This proposal seeks to continue a Clinical Hematology Career Development Program in benign hematology and transfusion medicine at the Johns Hopkins Medical Institutions (JHMI). The next generation of clinical researchers in benign hematology and transfusion medicine will need to include individuals with the skills, attitudes, early research training and experience to capitalize on rapidly developing progress in these disciplines. In developing this program, we will use established research infrastructure, including free-standing Divisions of Hematology in Pediatrics, Internal Medicine and Transfusion Medicine that are dedicated to the care and study of benign hematologic disorders, as well as our Graduate Training Program in Clinical Investigation (GTPCI) at the Johns Hopkins University School of Medicine and Johns Hopkins University Bloomberg School of Public Health.
Our specific aims are: a) To continue to identify, recruit, train and develop creative and successful clinical investigators, with the capability to interact with, participate in, and lead multidisciplinary teams involved in clinical research, address complex problems and become national leaders in pediatric, adolescent and adult benign hematology and transfusion medicine;b) To provide trainees with the requisite skills, knowledge, attitude and experience for successful academic careers in clinical research in these areas. This training will include exposure to national and international leaders and curriculum in the multiple disciplines necessary for successful clinical research, including benign hematology, transfusion medicine, clinical trials design, epidemiology, statistics, research ethics and human subjects protection;c) To provide a rich mentoring environment. We will integrate multiple research resources and investigators available at the JHMI to provide optimal exposure of trainees to research experiences and training. We will continue to focus our efforts in six areas where we feel there is particular strength within our institution: bone marrow failure and stem cell biology, sickle cel disease (SCD), myeloproliferative disorders, transfusion medicine, outcomes research and genetics. We will work with several established investigators and mentors to develop a structured curriculum in benign hematology and strong mentored research experiences for trainees. Careful and extensive mentoring will be the cornerstone of these efforts, with exposure to cutting edge research experiences. Through this program, we ultimately aim to provide a cadre of clinical researchers, who will become creative, independent investigators, care for patients and assume leadership roles in benign clinical hematology.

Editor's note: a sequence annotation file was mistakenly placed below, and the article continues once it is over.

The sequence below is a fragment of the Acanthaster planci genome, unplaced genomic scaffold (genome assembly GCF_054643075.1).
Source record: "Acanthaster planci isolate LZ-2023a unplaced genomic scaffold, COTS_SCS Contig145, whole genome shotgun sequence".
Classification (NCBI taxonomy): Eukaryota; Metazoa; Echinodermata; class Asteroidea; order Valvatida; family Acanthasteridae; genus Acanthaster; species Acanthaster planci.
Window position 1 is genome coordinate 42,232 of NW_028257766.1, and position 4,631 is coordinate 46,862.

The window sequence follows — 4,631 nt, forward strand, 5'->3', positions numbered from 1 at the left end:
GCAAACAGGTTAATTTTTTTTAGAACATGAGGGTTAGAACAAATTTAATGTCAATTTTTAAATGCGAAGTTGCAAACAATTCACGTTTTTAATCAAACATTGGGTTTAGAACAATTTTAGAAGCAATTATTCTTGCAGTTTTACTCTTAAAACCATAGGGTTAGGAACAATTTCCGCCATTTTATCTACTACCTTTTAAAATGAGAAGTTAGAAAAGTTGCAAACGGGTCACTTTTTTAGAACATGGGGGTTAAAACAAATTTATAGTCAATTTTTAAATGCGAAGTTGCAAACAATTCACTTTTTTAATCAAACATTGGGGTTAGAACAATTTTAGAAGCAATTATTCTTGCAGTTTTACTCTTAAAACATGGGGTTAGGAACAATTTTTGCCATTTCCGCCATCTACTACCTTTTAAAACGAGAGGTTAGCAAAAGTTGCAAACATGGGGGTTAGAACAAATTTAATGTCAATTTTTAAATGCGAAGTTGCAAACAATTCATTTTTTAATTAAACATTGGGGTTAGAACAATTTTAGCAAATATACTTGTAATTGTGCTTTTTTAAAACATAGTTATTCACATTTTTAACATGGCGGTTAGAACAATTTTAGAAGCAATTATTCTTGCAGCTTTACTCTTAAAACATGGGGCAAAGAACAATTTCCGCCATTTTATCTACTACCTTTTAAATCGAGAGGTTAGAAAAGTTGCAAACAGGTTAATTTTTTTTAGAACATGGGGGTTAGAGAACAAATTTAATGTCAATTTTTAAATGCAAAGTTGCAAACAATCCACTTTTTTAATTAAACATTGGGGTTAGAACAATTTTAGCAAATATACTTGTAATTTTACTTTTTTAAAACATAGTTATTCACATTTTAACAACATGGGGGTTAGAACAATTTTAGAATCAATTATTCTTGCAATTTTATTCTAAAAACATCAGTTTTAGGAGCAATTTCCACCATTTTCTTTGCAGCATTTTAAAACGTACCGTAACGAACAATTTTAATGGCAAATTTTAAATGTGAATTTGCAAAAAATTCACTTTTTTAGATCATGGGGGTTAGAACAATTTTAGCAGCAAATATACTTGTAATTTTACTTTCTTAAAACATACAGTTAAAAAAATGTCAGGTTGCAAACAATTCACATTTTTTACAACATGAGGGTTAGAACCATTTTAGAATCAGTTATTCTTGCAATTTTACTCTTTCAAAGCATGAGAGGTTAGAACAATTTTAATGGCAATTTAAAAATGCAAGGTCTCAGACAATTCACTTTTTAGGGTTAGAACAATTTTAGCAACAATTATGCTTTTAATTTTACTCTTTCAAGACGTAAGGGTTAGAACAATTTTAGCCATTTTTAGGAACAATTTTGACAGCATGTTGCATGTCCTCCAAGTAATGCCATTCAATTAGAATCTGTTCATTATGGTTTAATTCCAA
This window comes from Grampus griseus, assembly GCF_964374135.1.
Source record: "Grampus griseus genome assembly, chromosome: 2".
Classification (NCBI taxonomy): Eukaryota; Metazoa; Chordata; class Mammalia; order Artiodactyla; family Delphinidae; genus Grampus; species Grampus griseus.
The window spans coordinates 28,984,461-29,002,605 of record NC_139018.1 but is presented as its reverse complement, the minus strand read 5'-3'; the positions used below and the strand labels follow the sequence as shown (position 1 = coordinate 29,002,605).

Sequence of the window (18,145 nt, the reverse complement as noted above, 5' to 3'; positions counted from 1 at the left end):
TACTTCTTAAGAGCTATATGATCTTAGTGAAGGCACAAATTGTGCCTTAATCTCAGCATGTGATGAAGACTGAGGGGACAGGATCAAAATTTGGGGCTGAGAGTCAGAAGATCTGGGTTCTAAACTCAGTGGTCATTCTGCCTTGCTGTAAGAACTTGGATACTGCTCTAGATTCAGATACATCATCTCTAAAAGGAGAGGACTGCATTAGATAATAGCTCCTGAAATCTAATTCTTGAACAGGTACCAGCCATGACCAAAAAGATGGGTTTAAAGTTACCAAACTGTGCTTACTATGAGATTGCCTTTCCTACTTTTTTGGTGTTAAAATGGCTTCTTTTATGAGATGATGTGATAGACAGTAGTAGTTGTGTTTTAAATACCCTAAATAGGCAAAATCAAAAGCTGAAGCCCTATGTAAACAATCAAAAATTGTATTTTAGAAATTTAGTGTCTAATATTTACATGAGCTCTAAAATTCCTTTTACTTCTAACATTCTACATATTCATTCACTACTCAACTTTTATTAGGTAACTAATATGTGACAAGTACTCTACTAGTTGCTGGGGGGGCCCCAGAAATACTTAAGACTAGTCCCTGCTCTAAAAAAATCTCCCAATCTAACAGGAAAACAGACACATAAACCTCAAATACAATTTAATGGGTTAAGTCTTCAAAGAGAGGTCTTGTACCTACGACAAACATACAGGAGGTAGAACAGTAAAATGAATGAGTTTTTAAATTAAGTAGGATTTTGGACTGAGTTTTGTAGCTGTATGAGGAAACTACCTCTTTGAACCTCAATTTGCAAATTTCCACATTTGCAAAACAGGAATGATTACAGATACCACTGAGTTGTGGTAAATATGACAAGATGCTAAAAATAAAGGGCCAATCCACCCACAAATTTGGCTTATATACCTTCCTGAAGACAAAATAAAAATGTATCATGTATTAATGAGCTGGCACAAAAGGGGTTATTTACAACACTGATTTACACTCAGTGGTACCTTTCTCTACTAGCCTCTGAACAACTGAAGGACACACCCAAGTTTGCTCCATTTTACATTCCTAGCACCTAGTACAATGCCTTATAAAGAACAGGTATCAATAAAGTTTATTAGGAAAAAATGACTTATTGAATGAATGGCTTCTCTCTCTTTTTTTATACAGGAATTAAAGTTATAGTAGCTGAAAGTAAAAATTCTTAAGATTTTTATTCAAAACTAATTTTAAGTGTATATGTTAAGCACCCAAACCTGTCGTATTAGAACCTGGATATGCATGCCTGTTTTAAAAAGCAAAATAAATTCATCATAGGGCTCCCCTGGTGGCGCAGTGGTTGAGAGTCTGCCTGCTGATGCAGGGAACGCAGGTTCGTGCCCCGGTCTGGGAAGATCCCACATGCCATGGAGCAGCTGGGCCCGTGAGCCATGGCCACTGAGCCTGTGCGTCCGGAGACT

Public Health Relevance

Many diseases of the blood (hematologic) are serious, but rare, and need to be better studied and treated. Most physicians specializing in hematology train in both oncology (cancer) and hematology;as reimbursement for the treatment of cancer is better than for hematologic conditions, the number of hematologists (blood doctors) and transfusion medicine specialists seems to be decreasing. This project aims to assure that there will be enough well trained hematologists in the future with the skills and knowledge necessary to address complex problems in blood diseases and transfusion medicine and care for the patients with these disorders.

National Institute of Health (NIH)
National Heart, Lung, and Blood Institute (NHLBI)
Physician Scientist Award (Program) (PSA) (K12)
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Special Emphasis Panel (ZHL1-CSR-J (F1))
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Werner, Ellen
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Johns Hopkins University
Schools of Medicine
United States
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